The increase in infrastructure and maintenance spending by the private and public sectors in South Africa, Nigeria and Kenya is lending momentum to the growth of the industrial paints and coatings market in these countries, says consultancy Frost & Sullivan.
Nigeria presents the most opportunities owing to its government’s success in stimulating private and public involvement in development projects, such as the landlord management model, introduced in 2006, to enable private companies to handle operations at Nigeria’s ports.
With the expected roll-out of several new development projects by Nigeria’s government as well as private players, the amount of locally produced paints and coatings in the country will increase significantly from its 2010 level of 35% to 40%.
Soon-to-be-released analysis from Frost & Sullivan, titled ‘Analysis of the Industrial Paints and Coatings Market for South Africa, Nigeria and Kenya’, finds that the sales volume of industrial paints and coatings across the three countries stood at 101.2-million litres in 2012. This is estimated to reach 142.1-million litres in 2017. The study covers wood, powder, can and coil, marine, and industrial protective coatings. Powder, marine and industrial protective coatings represent key growth areas within the market.
“New projects announced in the oil and gas sector and allied industries in South Africa, Nigeria and Kenya are fuelling the demand for industrial paints and coatings products. In South Africa, the government and other private companies such as Sasol and PetroSA are the key forces driving the launch of new projects and, in turn, widening market potential,” says Frost & Sullivan chemicals, materials and food industry analyst Anthony Lawrence.
However, the rising price of raw materials is pushing up the cost of industrial paint and coatings production. The fluctuating exchange rates are also a cause for concern, particularly for Kenyan industry participants, as most raw materials used in the manufacturing of paints and coatings are imported.
Further, the influx of competitively priced paints and coatings into South Africa from countries such as China and India is diverting customers from local manufacturers.
To remain competitive, local participants in the South African, Nigerian and Kenyan industrial paints and coatings markets should offer products with a high price-performance ratio and ensure availability. Industrial paints and coatings companies from these countries must also provide robust customer service and technical support to build and strengthen relationships with suppliers, add value and retain customers.
“Local market participants should con- sider affiliating with well-established international brands in order to maintain high quality, while respecting the relevant health standards, as well as obtain environmental compliance accreditation. These affiliations will also assist in making customers completely aware of the grades of paints and coatings so that they can use the right product for the right application,” Lawrence advises.
The frenzied pace of infrastructural development in South Africa and Kenya is also increasing the market for thermoset resins in both countries. Significant government investment, especially in low-cost housing, roads and other nondomestic structures, has given a boost to the paints and coatings, construction chemicals and composites markets. These markets, in turn, have raised the demand for thermoset resins.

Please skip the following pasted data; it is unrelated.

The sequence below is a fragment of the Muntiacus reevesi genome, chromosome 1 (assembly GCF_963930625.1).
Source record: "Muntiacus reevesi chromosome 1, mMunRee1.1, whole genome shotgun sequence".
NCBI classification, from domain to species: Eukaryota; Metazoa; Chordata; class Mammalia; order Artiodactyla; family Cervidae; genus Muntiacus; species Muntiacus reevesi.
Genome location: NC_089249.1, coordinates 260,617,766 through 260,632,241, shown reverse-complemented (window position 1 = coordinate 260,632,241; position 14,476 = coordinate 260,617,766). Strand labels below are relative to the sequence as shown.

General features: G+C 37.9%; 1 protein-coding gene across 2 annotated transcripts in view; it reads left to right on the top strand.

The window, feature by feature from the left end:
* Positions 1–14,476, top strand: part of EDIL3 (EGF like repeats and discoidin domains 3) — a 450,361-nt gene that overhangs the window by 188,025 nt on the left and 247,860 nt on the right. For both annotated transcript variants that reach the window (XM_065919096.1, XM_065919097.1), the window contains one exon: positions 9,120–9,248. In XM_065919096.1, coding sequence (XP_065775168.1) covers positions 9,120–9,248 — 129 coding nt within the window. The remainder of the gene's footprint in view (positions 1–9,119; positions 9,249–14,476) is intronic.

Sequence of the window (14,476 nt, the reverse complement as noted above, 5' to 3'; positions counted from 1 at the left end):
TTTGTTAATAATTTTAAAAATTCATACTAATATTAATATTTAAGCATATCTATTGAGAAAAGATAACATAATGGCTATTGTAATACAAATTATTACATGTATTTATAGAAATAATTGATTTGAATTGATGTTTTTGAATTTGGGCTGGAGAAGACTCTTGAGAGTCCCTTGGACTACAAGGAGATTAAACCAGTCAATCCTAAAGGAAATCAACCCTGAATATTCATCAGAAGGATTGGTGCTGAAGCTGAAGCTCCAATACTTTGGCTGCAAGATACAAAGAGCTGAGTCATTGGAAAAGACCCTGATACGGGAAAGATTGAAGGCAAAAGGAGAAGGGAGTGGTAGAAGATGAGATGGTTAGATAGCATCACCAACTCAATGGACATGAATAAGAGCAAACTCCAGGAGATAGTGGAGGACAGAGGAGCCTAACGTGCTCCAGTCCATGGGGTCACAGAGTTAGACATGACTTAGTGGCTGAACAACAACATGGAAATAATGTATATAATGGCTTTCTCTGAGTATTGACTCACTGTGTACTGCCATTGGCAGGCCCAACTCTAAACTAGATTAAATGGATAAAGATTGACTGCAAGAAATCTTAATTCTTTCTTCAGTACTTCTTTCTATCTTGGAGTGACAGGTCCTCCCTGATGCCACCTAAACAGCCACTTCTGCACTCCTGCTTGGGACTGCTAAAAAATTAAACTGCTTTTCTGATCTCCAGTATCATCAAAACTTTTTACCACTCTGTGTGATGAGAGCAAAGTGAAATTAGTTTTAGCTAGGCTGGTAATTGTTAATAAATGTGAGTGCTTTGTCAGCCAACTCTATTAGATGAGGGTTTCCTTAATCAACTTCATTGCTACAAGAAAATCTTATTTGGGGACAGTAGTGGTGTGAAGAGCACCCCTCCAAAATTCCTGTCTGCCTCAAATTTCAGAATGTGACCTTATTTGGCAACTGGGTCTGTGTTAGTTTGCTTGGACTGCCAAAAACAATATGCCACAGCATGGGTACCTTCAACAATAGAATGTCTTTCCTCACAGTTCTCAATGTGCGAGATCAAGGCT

New analysis from Frost & Sullivan, titled ‘Analysis of the Thermoset Resins Market in South Africa and Kenya’, finds that the market earned combined revenues of $280.8-million in 2013 and estimates this to reach $339.4-million in 2017. South Africa accounted for 97.5% of total sales, and Kenya the remaining 2.5%.
“Although South Africa’s economic growth has slowed, a $360-billion government infrastructural development plan is likely to keep its thermoset resins market afloat until 2030. The growth rate in Kenya is expected to be much higher, as the country is sorely lacking in modern infrastructure and is aggressively pursuing its development goals in line with its vision of becoming a middle-income nation by 2030,” says Frost & Sullivan chemicals, materials and food industry analyst Dilshaad Booley.
South Africa has adequate resources to supply almost 90% of its thermoset resins demand domestically. Its local refineries are the most efficient in Africa, with an average use capacity of 85%.
Although this insulates the market from import price fluctuations, the country’s escalating production costs are exposing it to competition from cheap imports. Government can attempt to stave off this challenge by imposing higher import tariffs and companies can use energy more efficiently during the manufacturing process.
Kenya, on the other hand, imports almost all its thermoset resins and is vulnerable to constant currency volatility and high transport costs owing to poor rail and road conditions. However, this is being remedied by government’s investment into the sector.
“Rail transport is performing at 10% of its capacity owing to the deterioration of infrastructure and operational inefficiency in Kenya, resulting in higher thermoset resins prices. South Africa, meanwhile, is threatened by imports from China, which is able to manufacture and trade products at lower costs owing to economies of scale, lower labour costs and preferential trade tariffs,” Booley explains.
She adds that Kenya can lower the prices of thermoset resins and increase local manufacturing through proper maintenance and better infrastructure, with longer rail networks from the ports. In South Africa, overcoming soaring energy costs is key to making locally produced products price competitive with imports. Local content policies in both countries will also aid the use of thermoset resins in their respective domestic markets.